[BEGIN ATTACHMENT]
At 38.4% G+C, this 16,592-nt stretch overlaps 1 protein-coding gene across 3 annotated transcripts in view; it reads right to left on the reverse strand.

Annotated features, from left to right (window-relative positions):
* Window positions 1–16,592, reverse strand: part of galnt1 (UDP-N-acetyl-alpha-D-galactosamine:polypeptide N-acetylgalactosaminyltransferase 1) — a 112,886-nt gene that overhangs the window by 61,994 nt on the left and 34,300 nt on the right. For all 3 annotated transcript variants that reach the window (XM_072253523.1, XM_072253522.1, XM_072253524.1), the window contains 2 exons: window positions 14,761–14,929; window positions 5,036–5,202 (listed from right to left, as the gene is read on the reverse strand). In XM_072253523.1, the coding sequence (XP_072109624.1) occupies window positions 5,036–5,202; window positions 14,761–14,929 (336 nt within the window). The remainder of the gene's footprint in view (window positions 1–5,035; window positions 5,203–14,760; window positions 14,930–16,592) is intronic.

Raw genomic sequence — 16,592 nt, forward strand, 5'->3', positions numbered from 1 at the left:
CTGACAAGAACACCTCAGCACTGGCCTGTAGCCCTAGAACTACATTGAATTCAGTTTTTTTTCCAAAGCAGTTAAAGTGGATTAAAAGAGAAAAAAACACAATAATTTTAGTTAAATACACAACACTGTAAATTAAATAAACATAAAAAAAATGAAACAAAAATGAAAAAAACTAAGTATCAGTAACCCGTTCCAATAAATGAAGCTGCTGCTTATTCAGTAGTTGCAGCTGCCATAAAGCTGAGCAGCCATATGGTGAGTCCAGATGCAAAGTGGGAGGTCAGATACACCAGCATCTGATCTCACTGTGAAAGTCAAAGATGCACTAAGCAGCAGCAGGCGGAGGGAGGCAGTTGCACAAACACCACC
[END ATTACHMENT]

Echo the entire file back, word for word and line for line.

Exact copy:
At 38.4% G+C, this 16,592-nt stretch overlaps 1 protein-coding gene across 3 annotated transcripts in view; it reads right to left on the reverse strand.

Annotated features, from left to right (window-relative positions):
* Window positions 1–16,592, reverse strand: part of galnt1 (UDP-N-acetyl-alpha-D-galactosamine:polypeptide N-acetylgalactosaminyltransferase 1) — a 112,886-nt gene that overhangs the window by 61,994 nt on the left and 34,300 nt on the right. For all 3 annotated transcript variants that reach the window (XM_072253523.1, XM_072253522.1, XM_072253524.1), the window contains 2 exons: window positions 14,761–14,929; window positions 5,036–5,202 (listed from right to left, as the gene is read on the reverse strand). In XM_072253523.1, the coding sequence (XP_072109624.1) occupies window positions 5,036–5,202; window positions 14,761–14,929 (336 nt within the window). The remainder of the gene's footprint in view (window positions 1–5,035; window positions 5,203–14,760; window positions 14,930–16,592) is intronic.

Raw genomic sequence — 16,592 nt, forward strand, 5'->3', positions numbered from 1 at the left:
CTGACAAGAACACCTCAGCACTGGCCTGTAGCCCTAGAACTACATTGAATTCAGTTTTTTTTCCAAAGCAGTTAAAGTGGATTAAAAGAGAAAAAAACACAATAATTTTAGTTAAATACACAACACTGTAAATTAAATAAACATAAAAAAAATGAAACAAAAATGAAAAAAACTAAGTATCAGTAACCCGTTCCAATAAATGAAGCTGCTGCTTATTCAGTAGTTGCAGCTGCCATAAAGCTGAGCAGCCATATGGTGAGTCCAGATGCAAAGTGGGAGGTCAGATACACCAGCATCTGATCTCACTGTGAAAGTCAAAGATGCACTAAGCAGCAGCAGGCGGAGGGAGGCAGTTGCACAAACACCACC